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Video Game / Camelot Warriors

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So many enemies and no easy way to face them... (Amstrad CPC screenshot)

Camelot Warriors is a Spanish 1986 8-bit Platform Game produced by Dinamic Software and released for ZX Spectrum, Amstrad CPC, Commodore 64 and MSX, where an unnamed hero has to find different objects from other time that have been scattered around the land of Camelot and return them to their custodies before they can do any harm. These objects are known as: The fire that doesn't burn, The Mirror of Wisdom, The Elixir of Life and The Voice from Another World. The hero will have to travel through the forest, the lake, the caves, and the castle of Camelot to bring these objects to their custodies so that they can destroy them.


  • Advanced Movement Technique: There's a bug in the scrolled screens in the Amstrad CPC version. If you put the warrior in the center and start shaking him left-right-left-right a few times, you can go to the next screen skipping all the way through the scroll.
  • All There in the Manual: The name of the guardians you need to reach are only featured in the manual. The druid's name is Aznaht, the Neptune-like man is actually his brother Kindo, the dragon's name is Azornik, and of course the king of the castle is Arthur. The names of the lands are also featured in the manual. Averted with the names of the different objects to retrieve, which are actually featured in-game.
  • Bewitched Amphibians: When the hero brings the Light that Doesn't Burn to the druid Aznaht, he transforms the hero into a frog, so that he can enter into the lake without drowning. As a frog, he'll have to go through the obstacles in the lake, retrieve the Mirror of Wisdom and return it to Kindo, the merman king. Kindo will then transform the hero back into a human and teleport him to his next destination, the caves.
  • Denial of Diagonal Attack: The hero can only use his sword straight forwards for enemies in his line of vision. Short enemies out of his reach are therefore indestructible unless he can find a nearby platform on a lower level that makes that enemy reachable to the sword.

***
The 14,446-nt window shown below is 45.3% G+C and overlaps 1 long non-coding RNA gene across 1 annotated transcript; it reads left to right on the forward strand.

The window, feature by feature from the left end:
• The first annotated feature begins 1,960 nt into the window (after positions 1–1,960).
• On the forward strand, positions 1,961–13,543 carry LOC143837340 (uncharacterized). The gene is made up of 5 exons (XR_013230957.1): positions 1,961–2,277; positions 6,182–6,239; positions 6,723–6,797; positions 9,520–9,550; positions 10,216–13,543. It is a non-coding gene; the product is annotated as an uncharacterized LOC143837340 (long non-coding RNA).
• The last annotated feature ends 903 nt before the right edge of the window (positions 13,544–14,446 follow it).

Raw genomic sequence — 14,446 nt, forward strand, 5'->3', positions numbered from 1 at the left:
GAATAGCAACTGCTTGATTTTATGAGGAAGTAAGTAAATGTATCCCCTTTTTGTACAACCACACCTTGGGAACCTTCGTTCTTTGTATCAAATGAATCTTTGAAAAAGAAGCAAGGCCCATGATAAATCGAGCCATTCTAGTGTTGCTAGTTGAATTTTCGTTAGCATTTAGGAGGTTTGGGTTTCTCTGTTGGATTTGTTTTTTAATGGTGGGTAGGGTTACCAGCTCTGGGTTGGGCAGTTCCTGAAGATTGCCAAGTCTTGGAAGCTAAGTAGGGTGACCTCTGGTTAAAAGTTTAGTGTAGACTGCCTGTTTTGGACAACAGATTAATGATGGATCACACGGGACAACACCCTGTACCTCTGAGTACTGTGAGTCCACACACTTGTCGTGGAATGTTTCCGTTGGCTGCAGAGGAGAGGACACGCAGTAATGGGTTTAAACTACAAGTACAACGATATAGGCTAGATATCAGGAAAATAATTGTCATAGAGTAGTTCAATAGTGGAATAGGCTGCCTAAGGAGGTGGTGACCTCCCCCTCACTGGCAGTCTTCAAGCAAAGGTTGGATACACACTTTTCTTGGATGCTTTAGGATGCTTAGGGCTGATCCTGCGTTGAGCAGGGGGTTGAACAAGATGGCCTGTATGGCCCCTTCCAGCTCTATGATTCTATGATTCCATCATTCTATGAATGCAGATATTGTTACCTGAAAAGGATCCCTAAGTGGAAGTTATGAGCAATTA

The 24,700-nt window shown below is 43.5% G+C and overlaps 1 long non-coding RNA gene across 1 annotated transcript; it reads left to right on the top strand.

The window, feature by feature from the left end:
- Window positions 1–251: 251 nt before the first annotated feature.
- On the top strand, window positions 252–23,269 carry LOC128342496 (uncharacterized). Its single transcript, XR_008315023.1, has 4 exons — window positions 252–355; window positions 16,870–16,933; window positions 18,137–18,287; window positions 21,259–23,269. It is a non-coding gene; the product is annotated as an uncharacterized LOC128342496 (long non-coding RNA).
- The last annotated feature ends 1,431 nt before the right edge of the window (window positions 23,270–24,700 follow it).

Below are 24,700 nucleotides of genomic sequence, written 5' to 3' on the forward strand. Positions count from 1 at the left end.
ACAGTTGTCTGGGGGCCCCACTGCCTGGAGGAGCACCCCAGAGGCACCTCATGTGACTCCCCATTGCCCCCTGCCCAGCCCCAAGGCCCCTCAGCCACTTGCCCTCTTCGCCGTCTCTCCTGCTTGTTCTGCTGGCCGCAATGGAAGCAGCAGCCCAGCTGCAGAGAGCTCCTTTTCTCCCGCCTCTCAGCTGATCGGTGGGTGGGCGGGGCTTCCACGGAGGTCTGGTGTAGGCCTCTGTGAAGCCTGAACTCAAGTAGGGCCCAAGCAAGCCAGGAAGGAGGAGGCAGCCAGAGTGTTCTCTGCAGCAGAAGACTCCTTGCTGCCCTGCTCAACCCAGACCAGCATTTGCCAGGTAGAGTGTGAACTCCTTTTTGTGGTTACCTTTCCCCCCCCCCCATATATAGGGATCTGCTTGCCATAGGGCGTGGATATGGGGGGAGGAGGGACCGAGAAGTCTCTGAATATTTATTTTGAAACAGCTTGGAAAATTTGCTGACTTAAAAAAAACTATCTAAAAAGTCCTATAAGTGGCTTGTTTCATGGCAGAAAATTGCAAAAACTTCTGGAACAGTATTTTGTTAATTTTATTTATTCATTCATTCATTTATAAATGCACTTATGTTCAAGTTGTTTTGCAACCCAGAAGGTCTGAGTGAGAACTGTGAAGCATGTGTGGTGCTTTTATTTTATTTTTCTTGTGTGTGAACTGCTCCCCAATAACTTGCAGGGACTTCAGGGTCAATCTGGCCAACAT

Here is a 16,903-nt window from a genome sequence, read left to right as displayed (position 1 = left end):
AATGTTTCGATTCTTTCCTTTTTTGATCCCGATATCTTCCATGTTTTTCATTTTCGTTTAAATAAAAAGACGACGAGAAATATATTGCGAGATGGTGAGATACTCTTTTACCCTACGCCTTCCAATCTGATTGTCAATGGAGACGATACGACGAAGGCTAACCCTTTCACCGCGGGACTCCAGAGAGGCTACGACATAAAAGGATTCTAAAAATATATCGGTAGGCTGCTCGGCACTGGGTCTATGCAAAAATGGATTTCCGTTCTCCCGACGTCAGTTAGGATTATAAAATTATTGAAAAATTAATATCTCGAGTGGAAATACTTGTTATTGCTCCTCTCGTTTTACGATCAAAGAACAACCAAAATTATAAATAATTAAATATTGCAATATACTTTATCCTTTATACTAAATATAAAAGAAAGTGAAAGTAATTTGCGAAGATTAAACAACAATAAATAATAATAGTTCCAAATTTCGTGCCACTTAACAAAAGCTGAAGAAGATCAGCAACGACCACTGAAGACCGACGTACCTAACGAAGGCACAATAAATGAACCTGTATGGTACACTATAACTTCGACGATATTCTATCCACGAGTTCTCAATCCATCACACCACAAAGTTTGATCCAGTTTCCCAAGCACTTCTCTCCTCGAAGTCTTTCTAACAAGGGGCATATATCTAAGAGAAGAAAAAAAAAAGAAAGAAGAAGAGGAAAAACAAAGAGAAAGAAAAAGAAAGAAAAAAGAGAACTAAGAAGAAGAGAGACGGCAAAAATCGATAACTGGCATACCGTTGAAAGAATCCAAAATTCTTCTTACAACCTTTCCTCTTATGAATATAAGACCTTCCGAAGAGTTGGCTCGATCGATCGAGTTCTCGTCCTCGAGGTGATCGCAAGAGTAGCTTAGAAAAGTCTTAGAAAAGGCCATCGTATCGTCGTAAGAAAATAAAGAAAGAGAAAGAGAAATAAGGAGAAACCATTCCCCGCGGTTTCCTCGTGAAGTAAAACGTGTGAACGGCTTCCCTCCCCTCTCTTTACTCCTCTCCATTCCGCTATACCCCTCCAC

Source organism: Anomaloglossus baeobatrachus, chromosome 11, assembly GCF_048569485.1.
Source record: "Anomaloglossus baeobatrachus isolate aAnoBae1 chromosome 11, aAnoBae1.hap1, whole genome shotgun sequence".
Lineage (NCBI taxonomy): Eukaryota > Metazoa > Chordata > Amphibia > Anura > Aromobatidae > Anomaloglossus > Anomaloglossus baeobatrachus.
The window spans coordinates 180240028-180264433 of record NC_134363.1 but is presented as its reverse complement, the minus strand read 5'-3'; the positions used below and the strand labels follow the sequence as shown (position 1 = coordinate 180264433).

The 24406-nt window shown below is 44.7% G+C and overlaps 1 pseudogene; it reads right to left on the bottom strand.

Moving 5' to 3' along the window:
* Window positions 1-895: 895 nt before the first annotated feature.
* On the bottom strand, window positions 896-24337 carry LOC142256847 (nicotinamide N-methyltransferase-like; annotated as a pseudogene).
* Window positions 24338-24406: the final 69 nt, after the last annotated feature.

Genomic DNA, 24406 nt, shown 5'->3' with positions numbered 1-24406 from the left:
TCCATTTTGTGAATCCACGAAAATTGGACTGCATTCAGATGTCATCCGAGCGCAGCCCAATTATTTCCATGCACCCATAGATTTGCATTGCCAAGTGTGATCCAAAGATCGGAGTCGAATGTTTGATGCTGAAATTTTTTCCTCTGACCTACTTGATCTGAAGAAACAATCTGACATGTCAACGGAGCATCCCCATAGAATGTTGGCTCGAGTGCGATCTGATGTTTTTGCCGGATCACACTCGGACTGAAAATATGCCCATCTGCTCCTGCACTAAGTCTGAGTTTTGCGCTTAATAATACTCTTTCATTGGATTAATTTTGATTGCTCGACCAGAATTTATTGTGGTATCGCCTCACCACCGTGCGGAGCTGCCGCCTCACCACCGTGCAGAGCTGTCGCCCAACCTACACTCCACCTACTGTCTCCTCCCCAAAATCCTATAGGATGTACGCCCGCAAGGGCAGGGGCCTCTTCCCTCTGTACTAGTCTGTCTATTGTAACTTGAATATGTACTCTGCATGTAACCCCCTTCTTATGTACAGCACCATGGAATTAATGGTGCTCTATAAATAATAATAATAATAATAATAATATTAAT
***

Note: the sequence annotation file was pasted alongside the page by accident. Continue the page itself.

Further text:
• "Instant Death" Radius: If the hero takes too long to give the elixir of life to the dragon, the dragon will throw a deadly flame of fire impossible to avoid.
  • Insurmountable Waist-Height Fence: Several obstacles, like a lonely tree in the beginning, or a low lamp in the end, prevent the hero to move forward, even though similar obstacles are easily evadable in other locations.
  • Malevolent Architecture: Some chandeliers are placed absurdly low so that if you make a bad jump and fall on the candles you lose a life on contact with the fire.
  • Medium Blending: Most of the video game takes place in the form of static screens you must leave through any available exit (up, down, left or right) to get to the next screen, but there are some locations that feature a scrolled path the hero must walk until getting to the end and to the next screen.
  • Nintendo Hard: Make one bad jump or get surrounded by two enemies coming from oposite directions at the same time, many times too small to be hit by your sword, and you're screwed up. Imagine this dynamic screen after screen, sometimes having to evade enemies or tramps calculating a jump by the pixel. Five lives are just not enough.
  • One-Hit-Point Wonder: If any enemy touches the hero, he'll lose one life immediately.
  • Product Placement: The Elixir of Life is none other thing but a can of Coca Cola with the brand clearly visible. The cryptid name is a reference to Coca Cola's then famous slogan in Spain, "La chispa de la vida", "The spark of life".
  • Public Domain Soundtrack: Scarborough Fair serves as soundtrack in the options screen for the Amstrad CPC and ZX Spectrum. (The Commodore 64 and MSX versions feature an original soundtrack which reminds of ''Scarborough Fair'' too, nonetheless). The game itself has no music whatsoever, only sound effects.
  • Twist Ending: Once the hero gives the last object to King Arthur in the Castle of Camelot to win the game... he wakes up in his bedroom to someone off-screen telling him it was all "a horrible nightmare", all the objects collected were actually pieces of furniture in the room, and to top it all, the hero really was Johny Jones, from Dinamic Software's Johny Jones trilogy of video games, Saimazoom, Babaliba and Abu Simbel Profanation.
  • Video-Game Lives: The game gives you five lives, and there's no way to get extra lives anywhere, so you have to complete the whole game with these five lives only, and it's not easy.